At Stove Spare Glass we can help you find your replacement stove glass fast – and at an affordable price. Rest assured you're not the first person to accidentally break the glass on their wood burning or multi fuel stove so there's really no need to worry, you're in safe, expert hands now. Glass is one of the most frequently bought stove spares. Even if your stove is discontinued or you simply don't know the make and model, your replacement heat resistant glass is now just a few clicks away.
All of our heat resistant glass is made by Schott Robax, the world's leading ceramic glass maker and is of the best possible quality. It's more than likely that they made the original glass in the first place and even if they didn't, Schott Robax ceramic glass is compatible with virtually all wood burning and multi fuel stoves. It comes in the industry standard 4mm thick and for complete peace of mind it will withstand temperatures up to 760ºC – that's well above your stove's normal operating temperature.
As well as frequently asked questions about issues with stove glass and its replacement, on this website you'll also be able to find many other common replacement stove parts to help keep your stove operating safely and efficiently for years to come. Even if you're not quite ready for a new firegrate or baffle plate it's always nice to know that Stove Spare Glass will be here to help you, come what may.
Dirty glass is either caused by poor fuel choice or incorrect operation of the stove's combustion air control(s). It's rarely due to the stove. Never let the residue on the glass build up as this will make it harder to remove. Use a proprietary glass cleaner when the glass is cold and ensure that it is completely dry before you light your stove.
Cloudy glass is only cosmetic and its performance is unaffected and
although with a lot of hard work the clarity of glass can be improved it is so much easier and quicker to buy a replacement. It is highly unlikely that your cloudy glass will be covered under the manufacturer's warranty since stove glass is generally regarded as a 'consumable' item. Glass that appears cloudy grey or has lost its clarity will have been affected by acidic condensates settling on the glass and over time etching its surface. It definitely isn't faulty glass but a combination of poor fuel choice and long periods of slumber or low burning.
Firstly, never use your stove with cracked or missing glass. If possible remove the stove door if it can be simply lifted upwards and off, otherwise leave it in place. Lay the door flat on an old blanket or piece of carpet as this will make removing and fitting the glass so much easier and safer. However, in our experience most doors will need to stay in place. If possible wear a protective face mask to avoid breathing in any soot and debris if the door is very dirty and always wear protective gloves when handling the glass. At this stage it is also worth thinking about replacing any worn door rope seal at the same time as the stove glass.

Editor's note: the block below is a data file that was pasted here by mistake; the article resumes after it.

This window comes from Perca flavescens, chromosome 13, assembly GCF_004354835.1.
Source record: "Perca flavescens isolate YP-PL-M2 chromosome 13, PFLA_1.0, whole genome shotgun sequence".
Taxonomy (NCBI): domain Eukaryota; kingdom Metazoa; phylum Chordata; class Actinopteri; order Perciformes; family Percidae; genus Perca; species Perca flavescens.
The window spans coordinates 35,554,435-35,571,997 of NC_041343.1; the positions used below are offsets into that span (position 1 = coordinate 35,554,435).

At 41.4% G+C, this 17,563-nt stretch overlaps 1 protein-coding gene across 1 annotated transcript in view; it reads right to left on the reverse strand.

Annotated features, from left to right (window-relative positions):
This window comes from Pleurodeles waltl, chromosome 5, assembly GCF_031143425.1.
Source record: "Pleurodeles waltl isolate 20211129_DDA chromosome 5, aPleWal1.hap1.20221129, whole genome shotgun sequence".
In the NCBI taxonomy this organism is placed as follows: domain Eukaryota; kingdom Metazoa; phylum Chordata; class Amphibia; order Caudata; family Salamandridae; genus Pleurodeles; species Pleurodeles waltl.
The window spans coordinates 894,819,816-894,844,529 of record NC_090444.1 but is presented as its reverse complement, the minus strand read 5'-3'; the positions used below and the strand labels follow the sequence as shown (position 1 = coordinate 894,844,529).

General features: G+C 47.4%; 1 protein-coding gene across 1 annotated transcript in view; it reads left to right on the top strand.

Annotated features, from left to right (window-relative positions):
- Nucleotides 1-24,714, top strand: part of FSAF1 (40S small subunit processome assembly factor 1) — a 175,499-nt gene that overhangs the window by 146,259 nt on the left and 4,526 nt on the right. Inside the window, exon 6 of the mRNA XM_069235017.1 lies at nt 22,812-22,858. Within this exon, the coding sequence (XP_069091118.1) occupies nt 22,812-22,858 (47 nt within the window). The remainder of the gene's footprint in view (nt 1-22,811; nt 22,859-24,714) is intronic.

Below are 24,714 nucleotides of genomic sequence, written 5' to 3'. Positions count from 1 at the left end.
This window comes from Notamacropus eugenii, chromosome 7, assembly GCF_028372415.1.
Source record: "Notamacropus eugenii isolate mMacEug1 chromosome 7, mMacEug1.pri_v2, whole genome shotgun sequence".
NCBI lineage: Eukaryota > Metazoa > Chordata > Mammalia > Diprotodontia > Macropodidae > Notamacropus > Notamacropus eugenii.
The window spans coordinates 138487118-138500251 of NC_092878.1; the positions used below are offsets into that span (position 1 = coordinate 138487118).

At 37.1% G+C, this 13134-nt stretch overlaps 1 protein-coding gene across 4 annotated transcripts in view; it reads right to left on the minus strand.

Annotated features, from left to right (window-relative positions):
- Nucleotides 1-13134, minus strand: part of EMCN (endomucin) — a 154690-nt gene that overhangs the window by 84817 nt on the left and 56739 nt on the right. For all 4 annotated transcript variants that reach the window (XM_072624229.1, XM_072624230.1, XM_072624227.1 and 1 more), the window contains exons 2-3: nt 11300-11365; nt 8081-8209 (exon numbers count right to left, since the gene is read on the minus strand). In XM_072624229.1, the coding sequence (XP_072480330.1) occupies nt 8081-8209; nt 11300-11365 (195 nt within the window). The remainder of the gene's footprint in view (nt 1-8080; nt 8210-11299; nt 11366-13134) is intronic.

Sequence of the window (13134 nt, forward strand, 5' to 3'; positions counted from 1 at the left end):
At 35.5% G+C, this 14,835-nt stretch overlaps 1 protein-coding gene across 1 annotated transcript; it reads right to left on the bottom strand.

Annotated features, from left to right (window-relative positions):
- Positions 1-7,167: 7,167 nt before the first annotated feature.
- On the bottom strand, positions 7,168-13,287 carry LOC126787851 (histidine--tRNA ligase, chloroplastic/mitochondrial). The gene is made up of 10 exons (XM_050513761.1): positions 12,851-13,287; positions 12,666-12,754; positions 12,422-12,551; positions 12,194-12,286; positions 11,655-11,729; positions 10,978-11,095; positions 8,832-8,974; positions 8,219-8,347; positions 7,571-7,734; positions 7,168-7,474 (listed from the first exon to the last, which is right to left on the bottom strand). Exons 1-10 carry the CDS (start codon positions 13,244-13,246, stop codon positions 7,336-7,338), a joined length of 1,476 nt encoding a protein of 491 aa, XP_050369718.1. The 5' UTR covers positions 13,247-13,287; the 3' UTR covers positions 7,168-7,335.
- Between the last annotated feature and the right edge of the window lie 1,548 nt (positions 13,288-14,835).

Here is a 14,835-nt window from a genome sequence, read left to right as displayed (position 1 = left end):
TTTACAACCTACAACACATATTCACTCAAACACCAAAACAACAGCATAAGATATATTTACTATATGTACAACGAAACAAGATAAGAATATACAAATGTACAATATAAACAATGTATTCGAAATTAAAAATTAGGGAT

Stove glass cannot be recycled and will only cause problems if placed
with regular glass which is being recycled. Either, make it safe to
handle and label it as 'heat resistant glass' and place with other
non-recycled items, or ask your local authority for advice.
Firebricks are regarded as consumable and are not usually covered under the stove manufacturer's warranty so it pays to look after them. Damage to firebricks, whether they're the original refractory clay type or the newer vermiculite, can be minimised and the life of the firebrick extended if you follow these simple rules.
There is really no need to replace a cracked or broken firebrick unless the damage exposes the stove's bodywork to direct heat and flames. Such exposure would adversely affect the stove's tested safe distances to combustible materials and could warp the bodywork, either of which could potentially render the stove unsafe to use.
Although it will probably be a very dirty job, replacing your old broken or damaged firebricks couldn't be easier. Each stove is different so we can only provide you with some general principles here. If you still have your stove handbook then always refer to this first, although in our experience not many of them are particularly helpful when it comes to firebrick removal.
Refractory clay bricks can usually be recycled as 'hard core' at most local authority recycling centres. However, although vermiculite is a natural mineral which contains no hazardous substances, it cannot be recycled but may be disposed in a local authority site as a non-recyclable material.